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“Sweetheart of the Song Tra Bong”
Transcript of “Sweetheart of the Song Tra Bong”
The Things They Carried
Vivid descriptive language that appeals to one or more of the senses.
The quality of a verb that conveys the writer's attitude toward a subject.
Things they carried - Tim O'brien
The theme of this short story is love. Fossie loved Mary Anne, but becuase of Vietnam they will never be together. He thought that having her there would give them time together but instead, it gave her time to see things she has never seen before, and change.
O’Brien says the most enduring Vietnam stories are those that are between the absolutely unbelievable and the mundane. Mark Fossie, heard that bringing a girl to his military camp would be difficult but not impossible. He decides to write a letter to his school sweetheart Mary Anne Bell. Mary Anne arrives, carried in by helicopter with a resupply shipment. The next two weeks, they carry on like school children. Mary Anne is curious and a fast learner—she picks up some Vietnamese and learns how to cook. When four casualties come in, she isn’t afraid to tend to them, learning how to repair arteries and shoot morphine. Fossie can see that Mary Anne is changing and confronted her about going home,but she argues that she is staying. They become officially engaged and discuss wedding plans in the mess hall, but over the next several nights it becomes clear that there is a strain on their relationship. Mary Anne is not pleased with the prospect and she becomes withdrawn, and she eventually disappears. Mary Anne returns three weeks later, but she doesn’t even stop at her fiancé’s bunk and she goes straight to the Special Forces hut. He goes into the hut and notices that candles are lit everywhere, and tribal music is playing. He then spots Mary Anne, she was wearing the same exact clothes she came with but coming closer he could saw that she was wearing a necklace made of human tounges. She insists to Fossie that what she is doing isn’t bad and that he, in his sheltered camp, doesn’t understand Vietnam. Fossie says that he never knew what happened with Mary Anne Two months later he ran into Eddie Diamond, he learned that Mary Anne delighted in night patrols and in the fire. She had crossed to the other side and had become part of the land.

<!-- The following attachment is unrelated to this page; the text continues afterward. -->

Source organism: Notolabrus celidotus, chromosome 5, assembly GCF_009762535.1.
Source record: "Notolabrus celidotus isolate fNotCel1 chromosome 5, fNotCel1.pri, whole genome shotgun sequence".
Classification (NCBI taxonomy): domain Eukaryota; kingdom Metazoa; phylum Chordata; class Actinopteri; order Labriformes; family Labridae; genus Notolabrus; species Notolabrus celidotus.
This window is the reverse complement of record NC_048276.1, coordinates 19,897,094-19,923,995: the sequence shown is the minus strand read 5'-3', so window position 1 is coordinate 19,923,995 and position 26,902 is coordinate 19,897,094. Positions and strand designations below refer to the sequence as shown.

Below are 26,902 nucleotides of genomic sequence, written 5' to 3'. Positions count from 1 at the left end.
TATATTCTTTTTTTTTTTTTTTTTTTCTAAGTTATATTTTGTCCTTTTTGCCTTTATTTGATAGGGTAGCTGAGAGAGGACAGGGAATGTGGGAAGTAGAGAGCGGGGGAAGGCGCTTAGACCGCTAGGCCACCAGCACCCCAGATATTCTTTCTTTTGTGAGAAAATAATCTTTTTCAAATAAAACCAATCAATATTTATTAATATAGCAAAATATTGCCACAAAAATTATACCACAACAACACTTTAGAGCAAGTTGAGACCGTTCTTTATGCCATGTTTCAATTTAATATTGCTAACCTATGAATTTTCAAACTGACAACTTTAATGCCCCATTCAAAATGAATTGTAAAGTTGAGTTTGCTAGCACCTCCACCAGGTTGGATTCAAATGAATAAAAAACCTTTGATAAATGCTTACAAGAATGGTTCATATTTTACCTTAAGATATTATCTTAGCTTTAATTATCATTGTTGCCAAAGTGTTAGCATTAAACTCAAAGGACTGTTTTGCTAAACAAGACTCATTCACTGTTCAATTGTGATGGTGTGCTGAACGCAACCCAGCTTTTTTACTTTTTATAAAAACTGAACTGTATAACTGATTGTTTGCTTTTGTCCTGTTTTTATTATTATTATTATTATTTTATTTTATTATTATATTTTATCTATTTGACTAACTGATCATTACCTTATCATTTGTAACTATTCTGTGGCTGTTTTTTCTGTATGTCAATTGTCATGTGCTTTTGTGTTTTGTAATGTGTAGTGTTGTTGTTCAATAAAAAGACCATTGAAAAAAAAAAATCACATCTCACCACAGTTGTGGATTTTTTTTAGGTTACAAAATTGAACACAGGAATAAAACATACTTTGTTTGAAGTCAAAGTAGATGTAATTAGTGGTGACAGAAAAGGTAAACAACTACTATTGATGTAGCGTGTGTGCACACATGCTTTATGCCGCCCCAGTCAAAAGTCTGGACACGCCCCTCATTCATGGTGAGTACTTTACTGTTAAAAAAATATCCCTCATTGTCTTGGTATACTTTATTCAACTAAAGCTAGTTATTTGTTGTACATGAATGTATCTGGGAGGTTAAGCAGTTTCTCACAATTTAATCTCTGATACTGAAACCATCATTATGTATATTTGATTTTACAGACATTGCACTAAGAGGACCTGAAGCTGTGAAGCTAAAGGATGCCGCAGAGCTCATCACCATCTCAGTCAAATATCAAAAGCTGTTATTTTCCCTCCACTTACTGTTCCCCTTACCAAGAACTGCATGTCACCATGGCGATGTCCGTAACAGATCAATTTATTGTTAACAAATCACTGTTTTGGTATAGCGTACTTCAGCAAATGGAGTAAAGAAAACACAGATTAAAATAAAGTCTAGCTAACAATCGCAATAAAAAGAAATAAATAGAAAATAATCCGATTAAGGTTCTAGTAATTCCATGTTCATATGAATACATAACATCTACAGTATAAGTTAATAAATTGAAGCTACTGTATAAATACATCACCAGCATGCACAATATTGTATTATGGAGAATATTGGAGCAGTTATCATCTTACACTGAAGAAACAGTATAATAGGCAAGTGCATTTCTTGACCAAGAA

On a post near the back of the bunk is the head of a leopard—its skin dangles from the rafters. When Fossie finally sees Mary Anne she is in the same outfit—pink sweater, white blouse, cotton skirt—that she was wearing when she arrived weeks before. But when he approaches her, he sees a necklace made of human tongues around her neck.
His elementary school sweetheart, Mary Anne Bell, arrives, carried in by helicopter with a resupply shipment. They become officially engaged and discuss wedding plans in the mess hall, but over the next several nights it becomes clear that there is a strain on their relationship.
Point of View
The perspective from which a speaker or writer tells a story or presents information.
The next morning, Fossie stations himself outside the Special Forces area, where he waits until after midnight. When Kiley and Eddie Diamond go to check on Fossie, he says he can hear Mary Anne singing.
This story is told from a third person point of view, where it explains Fossie's experiences.
A writer's attitude toward the subject and audience. Tone is primarily conveyed through diction, point of view, syntax, and level of formality.
After a while, Fossie suggests that Mary Anne think about going home, but she argues that she is content staying.
The tone of this story is optimistic, and joyful, but he was betrayed by the love of his life.
A course of reasoning aimed at demonstrating truth or falsehood.
Fossie suggests that Mary Anne think about going home, but she argues that she is content staying.
Fossie notices that Mary is changing and wants her to go home so she can be back to the regular self.
Relationship to the first story
In this story, it shows hows being in the military can change your life forever. It changes who a person is by seeing what they see in war. Nothing can change what we see and prevention can help.